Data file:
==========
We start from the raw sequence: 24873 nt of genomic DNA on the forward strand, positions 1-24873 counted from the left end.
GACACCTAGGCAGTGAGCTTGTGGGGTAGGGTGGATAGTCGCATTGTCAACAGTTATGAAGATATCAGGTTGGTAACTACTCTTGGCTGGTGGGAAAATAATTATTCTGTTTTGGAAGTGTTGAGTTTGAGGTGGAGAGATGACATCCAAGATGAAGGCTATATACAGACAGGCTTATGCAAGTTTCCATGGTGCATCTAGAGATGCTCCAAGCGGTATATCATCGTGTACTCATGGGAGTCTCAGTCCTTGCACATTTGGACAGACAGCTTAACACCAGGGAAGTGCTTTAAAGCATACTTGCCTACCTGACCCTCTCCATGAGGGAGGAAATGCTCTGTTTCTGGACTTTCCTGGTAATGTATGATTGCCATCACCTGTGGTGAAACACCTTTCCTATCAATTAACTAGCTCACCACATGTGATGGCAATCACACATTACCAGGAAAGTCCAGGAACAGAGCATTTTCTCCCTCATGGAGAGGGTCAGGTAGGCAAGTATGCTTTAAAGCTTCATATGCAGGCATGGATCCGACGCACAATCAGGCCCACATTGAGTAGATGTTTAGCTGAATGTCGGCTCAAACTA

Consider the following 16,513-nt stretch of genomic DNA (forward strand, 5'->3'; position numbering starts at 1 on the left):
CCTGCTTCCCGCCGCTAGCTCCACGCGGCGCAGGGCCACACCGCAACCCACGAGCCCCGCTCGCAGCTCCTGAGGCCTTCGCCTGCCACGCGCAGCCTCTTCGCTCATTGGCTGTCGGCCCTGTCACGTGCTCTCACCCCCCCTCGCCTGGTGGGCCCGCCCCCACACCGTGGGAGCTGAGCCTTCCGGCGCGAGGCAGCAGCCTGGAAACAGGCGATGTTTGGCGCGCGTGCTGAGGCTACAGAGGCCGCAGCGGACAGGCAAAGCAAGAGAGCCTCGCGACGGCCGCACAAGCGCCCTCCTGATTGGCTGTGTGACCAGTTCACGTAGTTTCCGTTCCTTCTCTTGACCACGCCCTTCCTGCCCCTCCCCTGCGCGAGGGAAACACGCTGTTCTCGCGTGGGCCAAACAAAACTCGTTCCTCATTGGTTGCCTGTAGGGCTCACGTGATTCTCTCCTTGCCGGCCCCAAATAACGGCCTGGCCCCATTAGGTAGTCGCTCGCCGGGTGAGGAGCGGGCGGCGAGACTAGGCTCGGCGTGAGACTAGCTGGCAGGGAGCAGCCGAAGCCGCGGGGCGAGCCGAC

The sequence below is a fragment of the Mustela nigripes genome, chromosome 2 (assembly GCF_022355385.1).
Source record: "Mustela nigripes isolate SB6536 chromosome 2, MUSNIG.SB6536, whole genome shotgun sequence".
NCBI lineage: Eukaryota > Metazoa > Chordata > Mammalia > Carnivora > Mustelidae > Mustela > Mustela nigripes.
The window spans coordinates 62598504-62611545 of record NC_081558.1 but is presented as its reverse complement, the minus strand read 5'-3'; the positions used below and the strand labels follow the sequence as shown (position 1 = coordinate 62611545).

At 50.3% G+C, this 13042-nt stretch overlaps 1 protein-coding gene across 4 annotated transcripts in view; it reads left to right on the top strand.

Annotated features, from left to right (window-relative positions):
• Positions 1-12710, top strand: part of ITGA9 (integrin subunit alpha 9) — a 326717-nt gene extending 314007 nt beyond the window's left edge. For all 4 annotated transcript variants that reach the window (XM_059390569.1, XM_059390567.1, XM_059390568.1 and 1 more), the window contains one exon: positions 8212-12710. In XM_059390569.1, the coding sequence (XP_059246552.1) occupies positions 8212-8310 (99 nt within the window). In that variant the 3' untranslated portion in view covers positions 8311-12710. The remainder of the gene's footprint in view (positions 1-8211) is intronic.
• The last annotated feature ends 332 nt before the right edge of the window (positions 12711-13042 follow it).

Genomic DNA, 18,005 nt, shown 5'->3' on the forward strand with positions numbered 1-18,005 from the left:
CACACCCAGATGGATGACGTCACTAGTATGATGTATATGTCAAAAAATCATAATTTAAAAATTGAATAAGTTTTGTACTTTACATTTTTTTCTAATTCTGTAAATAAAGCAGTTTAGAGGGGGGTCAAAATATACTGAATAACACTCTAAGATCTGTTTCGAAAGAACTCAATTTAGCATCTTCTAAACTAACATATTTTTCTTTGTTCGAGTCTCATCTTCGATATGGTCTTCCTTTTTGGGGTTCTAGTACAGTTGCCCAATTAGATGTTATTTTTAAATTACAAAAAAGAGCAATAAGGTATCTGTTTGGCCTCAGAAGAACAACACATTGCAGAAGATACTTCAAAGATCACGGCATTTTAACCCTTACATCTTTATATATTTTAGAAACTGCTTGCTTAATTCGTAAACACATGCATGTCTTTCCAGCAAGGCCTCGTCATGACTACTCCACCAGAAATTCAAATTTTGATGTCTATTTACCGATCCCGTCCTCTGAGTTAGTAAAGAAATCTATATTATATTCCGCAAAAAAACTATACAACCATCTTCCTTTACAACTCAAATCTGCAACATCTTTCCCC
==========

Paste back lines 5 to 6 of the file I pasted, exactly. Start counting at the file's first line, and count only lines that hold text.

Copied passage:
The sequence below is a fragment of the Mustela nigripes genome, chromosome 2 (assembly GCF_022355385.1).
Source record: "Mustela nigripes isolate SB6536 chromosome 2, MUSNIG.SB6536, whole genome shotgun sequence".